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Arco Lamp: An enduring classic



Designed by Achille and Pier Giacomo Castiglioni, this elegant lamp, an icon of modern design, is inspired by street lamps.

Achille and Pier Giacomo Castiglioni - and of course also Livio, the ignored brother - fervently believed that design should change the form and function of objects. Achille Castiglioni, undoubtedly the best known and greatest master of Italian industrial design, once explained his understanding of design in the following words: "Start from scratch. Listen to common sense. Know your means and your goals. In the 1950s and 1960s, the Castiglioni family, especially Achille, were very prolific and designed more than 150 products: from chairs to vacuum cleaners to lamps. Probably their best-known object is the Arco floor lamp, which they designed in 1958 (Pier Giacomo died a decade later) and published by the Italian firm Flos since 1962.

The Arco lamp was designed in response to the dilemma of how to have a hanging lamp without having to drill holes in the ceiling. The wide arc of its structure, attached to a solid marble base, allows it to be placed anywhere, from next to a dining table to next to an armchair. Achille Castiglioni (1918-2002), an architect by training, mentor to current design figures such as Patricia Urquiola - whose thesis he supervised - and a great figure of design in post-war Italy, was a professor of industrial design. This facet allowed him to know and delve into the industrial value as a decorative element of a house. The Arco lamp, which he designed in 1958 -Flos began to produce it in 1962-is a clear example of this, as it draws on the influence of the design of humble street lamps. The brothers adapted that idea and took it one step further. They succeeded, and their design is now part of people's homes.

The stainless steel arch rises from the solid Carrara marble base and can illuminate objects up to almost two and a half meters. In addition, its height allows people to pass underneath it without any problem. It's like a ceiling light, but without all the wiring mess. The lamp base weighs 65 kilograms. There is no danger of it falling over, and moving it is best done with a couple of people. A hole goes from the foot to the top of the base to put a broomstick that can be used as an aid when moving the lamp. Undoubtedly, an efficient detail. The lampshade consists of a perforated hemisphere so that the bulb's heat does not overheat it. In addition, it also has a movable aluminum ring with which the light can be directed.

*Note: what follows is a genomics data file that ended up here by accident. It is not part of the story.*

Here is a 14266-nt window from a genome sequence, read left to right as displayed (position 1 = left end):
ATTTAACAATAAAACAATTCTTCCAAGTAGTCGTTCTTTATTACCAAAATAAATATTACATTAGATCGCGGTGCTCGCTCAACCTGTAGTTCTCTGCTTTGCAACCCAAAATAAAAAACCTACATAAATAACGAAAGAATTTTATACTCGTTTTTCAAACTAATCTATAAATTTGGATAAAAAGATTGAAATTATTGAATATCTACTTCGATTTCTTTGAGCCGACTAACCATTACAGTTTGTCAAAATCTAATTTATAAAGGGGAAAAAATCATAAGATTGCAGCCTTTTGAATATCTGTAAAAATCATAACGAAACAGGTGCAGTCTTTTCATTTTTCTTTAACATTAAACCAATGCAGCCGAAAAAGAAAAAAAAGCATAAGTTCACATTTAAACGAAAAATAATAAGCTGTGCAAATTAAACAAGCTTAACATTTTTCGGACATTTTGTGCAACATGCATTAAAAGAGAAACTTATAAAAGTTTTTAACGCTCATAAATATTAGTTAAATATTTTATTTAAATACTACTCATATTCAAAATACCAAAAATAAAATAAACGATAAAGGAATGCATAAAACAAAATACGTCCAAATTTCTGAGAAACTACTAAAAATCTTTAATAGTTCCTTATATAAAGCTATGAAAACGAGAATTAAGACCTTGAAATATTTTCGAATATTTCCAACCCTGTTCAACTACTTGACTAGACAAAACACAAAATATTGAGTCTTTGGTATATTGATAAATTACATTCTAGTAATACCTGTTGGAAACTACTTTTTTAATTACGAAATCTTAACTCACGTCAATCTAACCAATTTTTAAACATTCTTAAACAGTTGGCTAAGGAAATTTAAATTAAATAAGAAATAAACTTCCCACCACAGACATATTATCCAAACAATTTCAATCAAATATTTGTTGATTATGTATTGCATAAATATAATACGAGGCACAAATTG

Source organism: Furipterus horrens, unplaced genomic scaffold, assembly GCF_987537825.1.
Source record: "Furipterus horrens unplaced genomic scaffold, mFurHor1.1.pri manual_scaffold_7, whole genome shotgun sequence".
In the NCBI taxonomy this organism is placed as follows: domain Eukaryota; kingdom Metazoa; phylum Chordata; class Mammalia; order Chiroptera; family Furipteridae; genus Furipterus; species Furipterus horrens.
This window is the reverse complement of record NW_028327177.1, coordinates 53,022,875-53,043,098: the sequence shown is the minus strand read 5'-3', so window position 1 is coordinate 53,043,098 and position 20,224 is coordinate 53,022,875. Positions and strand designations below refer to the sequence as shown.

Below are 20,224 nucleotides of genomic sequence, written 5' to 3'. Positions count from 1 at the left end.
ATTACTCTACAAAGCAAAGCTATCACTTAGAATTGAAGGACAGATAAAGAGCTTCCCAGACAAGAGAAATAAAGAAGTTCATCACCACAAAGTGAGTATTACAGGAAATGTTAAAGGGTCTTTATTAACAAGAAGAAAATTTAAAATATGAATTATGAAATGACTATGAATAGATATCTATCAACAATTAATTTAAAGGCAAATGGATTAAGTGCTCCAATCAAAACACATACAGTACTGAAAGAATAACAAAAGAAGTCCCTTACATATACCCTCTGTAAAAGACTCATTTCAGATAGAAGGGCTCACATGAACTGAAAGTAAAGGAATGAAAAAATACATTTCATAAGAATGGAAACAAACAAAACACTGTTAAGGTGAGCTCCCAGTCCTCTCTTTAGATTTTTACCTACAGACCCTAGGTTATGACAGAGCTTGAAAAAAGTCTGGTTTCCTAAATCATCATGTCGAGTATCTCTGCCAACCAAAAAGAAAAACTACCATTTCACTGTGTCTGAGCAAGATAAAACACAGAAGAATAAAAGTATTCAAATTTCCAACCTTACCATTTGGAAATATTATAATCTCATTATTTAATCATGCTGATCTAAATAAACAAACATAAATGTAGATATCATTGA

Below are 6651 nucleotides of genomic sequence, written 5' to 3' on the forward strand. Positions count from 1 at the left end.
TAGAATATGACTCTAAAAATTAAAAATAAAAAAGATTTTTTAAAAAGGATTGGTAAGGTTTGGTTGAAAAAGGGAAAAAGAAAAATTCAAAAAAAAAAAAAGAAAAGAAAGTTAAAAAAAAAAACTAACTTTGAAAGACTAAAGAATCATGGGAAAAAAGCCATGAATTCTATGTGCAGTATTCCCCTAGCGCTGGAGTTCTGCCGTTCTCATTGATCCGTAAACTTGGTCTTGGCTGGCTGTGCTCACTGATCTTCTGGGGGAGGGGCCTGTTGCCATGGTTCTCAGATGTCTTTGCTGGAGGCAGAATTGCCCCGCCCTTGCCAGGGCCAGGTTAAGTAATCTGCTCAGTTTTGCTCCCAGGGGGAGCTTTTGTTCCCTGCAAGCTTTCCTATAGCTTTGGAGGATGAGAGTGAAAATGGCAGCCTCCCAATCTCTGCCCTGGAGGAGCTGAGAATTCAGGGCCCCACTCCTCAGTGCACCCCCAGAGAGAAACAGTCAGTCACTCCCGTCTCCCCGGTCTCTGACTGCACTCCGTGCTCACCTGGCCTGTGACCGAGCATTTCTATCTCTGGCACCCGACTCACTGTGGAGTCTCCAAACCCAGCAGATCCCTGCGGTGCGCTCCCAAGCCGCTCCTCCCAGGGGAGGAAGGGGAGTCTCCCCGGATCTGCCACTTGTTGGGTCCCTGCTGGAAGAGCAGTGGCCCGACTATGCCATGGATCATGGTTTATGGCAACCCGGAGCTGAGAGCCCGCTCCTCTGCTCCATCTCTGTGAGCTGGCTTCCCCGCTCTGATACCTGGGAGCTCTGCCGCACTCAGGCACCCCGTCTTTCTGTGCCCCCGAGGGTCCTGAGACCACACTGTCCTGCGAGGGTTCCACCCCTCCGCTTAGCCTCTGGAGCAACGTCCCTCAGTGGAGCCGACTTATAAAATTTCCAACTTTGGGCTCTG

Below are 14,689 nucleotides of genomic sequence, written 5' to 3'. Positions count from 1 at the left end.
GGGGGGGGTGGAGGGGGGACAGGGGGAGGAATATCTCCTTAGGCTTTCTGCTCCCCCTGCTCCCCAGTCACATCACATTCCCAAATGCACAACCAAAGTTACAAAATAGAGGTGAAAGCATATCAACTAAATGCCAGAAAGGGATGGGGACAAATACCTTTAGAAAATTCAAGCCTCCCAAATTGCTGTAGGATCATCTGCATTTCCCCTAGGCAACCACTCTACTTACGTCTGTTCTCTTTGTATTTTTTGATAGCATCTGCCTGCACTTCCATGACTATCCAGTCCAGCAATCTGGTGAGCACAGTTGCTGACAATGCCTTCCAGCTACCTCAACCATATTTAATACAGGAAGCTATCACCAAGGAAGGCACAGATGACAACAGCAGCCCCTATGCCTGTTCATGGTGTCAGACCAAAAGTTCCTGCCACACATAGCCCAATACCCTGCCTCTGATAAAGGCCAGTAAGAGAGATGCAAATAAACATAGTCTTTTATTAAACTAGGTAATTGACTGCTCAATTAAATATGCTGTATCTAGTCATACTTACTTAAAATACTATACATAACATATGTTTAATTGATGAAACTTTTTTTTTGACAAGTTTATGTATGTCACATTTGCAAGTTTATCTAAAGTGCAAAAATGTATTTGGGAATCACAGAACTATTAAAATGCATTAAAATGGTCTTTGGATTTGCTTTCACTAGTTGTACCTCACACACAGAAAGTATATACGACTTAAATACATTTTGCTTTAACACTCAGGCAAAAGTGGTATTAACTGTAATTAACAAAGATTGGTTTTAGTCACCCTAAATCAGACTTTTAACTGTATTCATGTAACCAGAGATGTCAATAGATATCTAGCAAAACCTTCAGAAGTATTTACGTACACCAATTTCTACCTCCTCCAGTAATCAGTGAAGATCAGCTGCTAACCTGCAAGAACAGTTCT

When he was a teacher, Castiglioni used to come to class early. He always carried a bag where he liked to take everyday objects he found on his walks. Among other things, he collected colanders and milking benches. One of his intentions was to show his students the strong relationship between the form and function of an object. The Arco is undoubtedly a timeless design, an enduring classic. It will be the centerpiece in any space, but more importantly, it adapts well to almost any style. Its curved shape is perfect in contrast to an area where straight-lined furniture predominates. In addition, stainless steel also fits in with a contemporary style environment. Here, the light, modern styling of the Arco allows it to achieve an outstanding balance when combined with bolder, bolder patterns and furnishings.

In short, the Arco is an aesthetically impeccable piece, a landmark of Italian design in the second half of the 20th century.

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